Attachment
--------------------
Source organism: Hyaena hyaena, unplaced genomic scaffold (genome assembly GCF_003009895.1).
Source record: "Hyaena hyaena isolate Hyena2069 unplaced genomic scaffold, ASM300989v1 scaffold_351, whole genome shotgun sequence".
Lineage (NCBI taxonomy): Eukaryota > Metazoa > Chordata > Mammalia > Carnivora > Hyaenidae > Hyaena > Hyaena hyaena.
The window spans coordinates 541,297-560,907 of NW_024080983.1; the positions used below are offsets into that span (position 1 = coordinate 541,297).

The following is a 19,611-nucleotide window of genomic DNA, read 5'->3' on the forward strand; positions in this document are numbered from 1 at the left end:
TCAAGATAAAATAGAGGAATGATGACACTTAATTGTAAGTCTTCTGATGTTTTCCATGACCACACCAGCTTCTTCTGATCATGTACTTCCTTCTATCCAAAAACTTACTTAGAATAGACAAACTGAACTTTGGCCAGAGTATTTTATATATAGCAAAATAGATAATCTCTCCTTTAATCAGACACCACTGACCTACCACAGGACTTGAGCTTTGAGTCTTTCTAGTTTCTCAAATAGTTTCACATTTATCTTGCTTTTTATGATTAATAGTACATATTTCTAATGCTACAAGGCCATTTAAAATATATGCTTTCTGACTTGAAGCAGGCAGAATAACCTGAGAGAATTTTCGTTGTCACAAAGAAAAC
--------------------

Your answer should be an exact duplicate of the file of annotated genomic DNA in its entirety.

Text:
Source organism: Hyaena hyaena, unplaced genomic scaffold (genome assembly GCF_003009895.1).
Source record: "Hyaena hyaena isolate Hyena2069 unplaced genomic scaffold, ASM300989v1 scaffold_351, whole genome shotgun sequence".
Lineage (NCBI taxonomy): Eukaryota > Metazoa > Chordata > Mammalia > Carnivora > Hyaenidae > Hyaena > Hyaena hyaena.
The window spans coordinates 541,297-560,907 of NW_024080983.1; the positions used below are offsets into that span (position 1 = coordinate 541,297).

The following is a 19,611-nucleotide window of genomic DNA, read 5'->3' on the forward strand; positions in this document are numbered from 1 at the left end:
TCAAGATAAAATAGAGGAATGATGACACTTAATTGTAAGTCTTCTGATGTTTTCCATGACCACACCAGCTTCTTCTGATCATGTACTTCCTTCTATCCAAAAACTTACTTAGAATAGACAAACTGAACTTTGGCCAGAGTATTTTATATATAGCAAAATAGATAATCTCTCCTTTAATCAGACACCACTGACCTACCACAGGACTTGAGCTTTGAGTCTTTCTAGTTTCTCAAATAGTTTCACATTTATCTTGCTTTTTATGATTAATAGTACATATTTCTAATGCTACAAGGCCATTTAAAATATATGCTTTCTGACTTGAAGCAGGCAGAATAACCTGAGAGAATTTTCGTTGTCACAAAGAAAAC